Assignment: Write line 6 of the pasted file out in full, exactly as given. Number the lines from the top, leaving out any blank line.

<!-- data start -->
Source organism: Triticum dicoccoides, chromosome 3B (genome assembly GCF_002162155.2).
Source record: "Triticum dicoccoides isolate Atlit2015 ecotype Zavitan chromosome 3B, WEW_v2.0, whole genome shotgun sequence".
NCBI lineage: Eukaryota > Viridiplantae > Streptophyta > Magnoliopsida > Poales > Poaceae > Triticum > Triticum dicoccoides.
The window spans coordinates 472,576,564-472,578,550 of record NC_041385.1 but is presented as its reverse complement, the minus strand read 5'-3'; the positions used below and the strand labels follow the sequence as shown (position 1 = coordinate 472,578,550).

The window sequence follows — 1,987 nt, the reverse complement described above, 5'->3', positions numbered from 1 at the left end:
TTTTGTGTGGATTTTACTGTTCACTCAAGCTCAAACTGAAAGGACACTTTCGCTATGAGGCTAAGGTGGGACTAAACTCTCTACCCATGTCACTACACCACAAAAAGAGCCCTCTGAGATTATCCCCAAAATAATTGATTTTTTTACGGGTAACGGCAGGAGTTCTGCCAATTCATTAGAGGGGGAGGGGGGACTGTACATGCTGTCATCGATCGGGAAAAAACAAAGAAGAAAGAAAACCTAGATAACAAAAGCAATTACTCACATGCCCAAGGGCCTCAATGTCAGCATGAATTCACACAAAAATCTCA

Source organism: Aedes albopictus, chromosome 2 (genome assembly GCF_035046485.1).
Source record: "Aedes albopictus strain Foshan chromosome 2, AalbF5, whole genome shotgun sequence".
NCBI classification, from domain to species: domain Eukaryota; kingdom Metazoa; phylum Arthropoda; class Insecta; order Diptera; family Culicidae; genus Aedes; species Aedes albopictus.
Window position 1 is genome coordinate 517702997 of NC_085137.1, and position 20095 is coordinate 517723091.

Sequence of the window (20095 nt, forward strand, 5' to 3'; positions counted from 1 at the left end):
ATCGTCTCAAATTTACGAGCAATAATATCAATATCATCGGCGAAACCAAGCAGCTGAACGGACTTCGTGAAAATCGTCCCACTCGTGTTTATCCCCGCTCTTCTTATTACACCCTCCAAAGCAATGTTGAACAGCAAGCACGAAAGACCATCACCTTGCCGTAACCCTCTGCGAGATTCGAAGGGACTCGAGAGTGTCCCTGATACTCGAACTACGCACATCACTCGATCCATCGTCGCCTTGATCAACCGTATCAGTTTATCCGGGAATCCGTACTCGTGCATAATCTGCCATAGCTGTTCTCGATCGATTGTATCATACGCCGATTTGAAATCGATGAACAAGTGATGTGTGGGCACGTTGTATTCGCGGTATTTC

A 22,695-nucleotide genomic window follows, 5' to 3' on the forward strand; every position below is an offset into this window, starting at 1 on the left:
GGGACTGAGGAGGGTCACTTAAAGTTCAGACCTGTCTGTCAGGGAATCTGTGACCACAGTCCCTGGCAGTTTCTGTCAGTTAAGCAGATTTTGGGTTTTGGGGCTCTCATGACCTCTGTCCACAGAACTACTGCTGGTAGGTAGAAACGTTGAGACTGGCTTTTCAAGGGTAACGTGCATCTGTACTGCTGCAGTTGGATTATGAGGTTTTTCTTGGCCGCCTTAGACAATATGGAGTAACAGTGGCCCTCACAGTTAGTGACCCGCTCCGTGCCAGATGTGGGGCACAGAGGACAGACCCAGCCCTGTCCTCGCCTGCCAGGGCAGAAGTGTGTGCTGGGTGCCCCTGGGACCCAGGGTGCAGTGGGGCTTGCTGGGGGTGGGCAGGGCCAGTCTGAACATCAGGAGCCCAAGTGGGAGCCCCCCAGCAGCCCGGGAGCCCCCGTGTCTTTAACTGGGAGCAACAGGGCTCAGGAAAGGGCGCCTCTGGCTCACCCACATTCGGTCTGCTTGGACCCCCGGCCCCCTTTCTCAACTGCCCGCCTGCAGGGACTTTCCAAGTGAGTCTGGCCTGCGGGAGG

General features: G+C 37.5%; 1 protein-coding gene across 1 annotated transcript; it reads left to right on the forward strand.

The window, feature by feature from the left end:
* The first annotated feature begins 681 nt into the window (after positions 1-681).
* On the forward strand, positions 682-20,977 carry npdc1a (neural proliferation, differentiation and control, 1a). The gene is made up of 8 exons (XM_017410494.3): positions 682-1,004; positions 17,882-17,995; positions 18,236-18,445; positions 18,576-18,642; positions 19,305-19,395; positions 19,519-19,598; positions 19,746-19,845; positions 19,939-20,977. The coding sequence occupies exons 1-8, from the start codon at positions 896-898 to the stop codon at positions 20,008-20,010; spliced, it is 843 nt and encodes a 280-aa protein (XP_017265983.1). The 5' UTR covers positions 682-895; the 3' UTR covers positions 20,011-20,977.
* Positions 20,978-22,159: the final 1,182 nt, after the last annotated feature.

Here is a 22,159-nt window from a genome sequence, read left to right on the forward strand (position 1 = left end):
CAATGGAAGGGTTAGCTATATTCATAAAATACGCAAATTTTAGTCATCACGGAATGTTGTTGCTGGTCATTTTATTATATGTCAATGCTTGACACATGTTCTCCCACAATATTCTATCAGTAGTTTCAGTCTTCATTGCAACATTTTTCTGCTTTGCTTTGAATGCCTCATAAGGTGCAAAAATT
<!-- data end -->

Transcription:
TTTTGTGTGGATTTTACTGTTCACTCAAGCTCAAACTGAAAGGACACTTTCGCTATGAGGCTAAGGTGGGACTAAACTCTCTACCCATGTCACTACACCACAAAAAGAGCCCTCTGAGATTATCCCCAAAATAATTGATTTTTTTACGGGTAACGGCAGGAGTTCTGCCAATTCATTAGAGGGGGAGGGGGGACTGTACATGCTGTCATCGATCGGGAAAAAACAAAGAAGAAAGAAAACCTAGATAACAAAAGCAATTACTCACATGCCCAAGGGCCTCAATGTCAGCATGAATTCACACAAAAATCTCA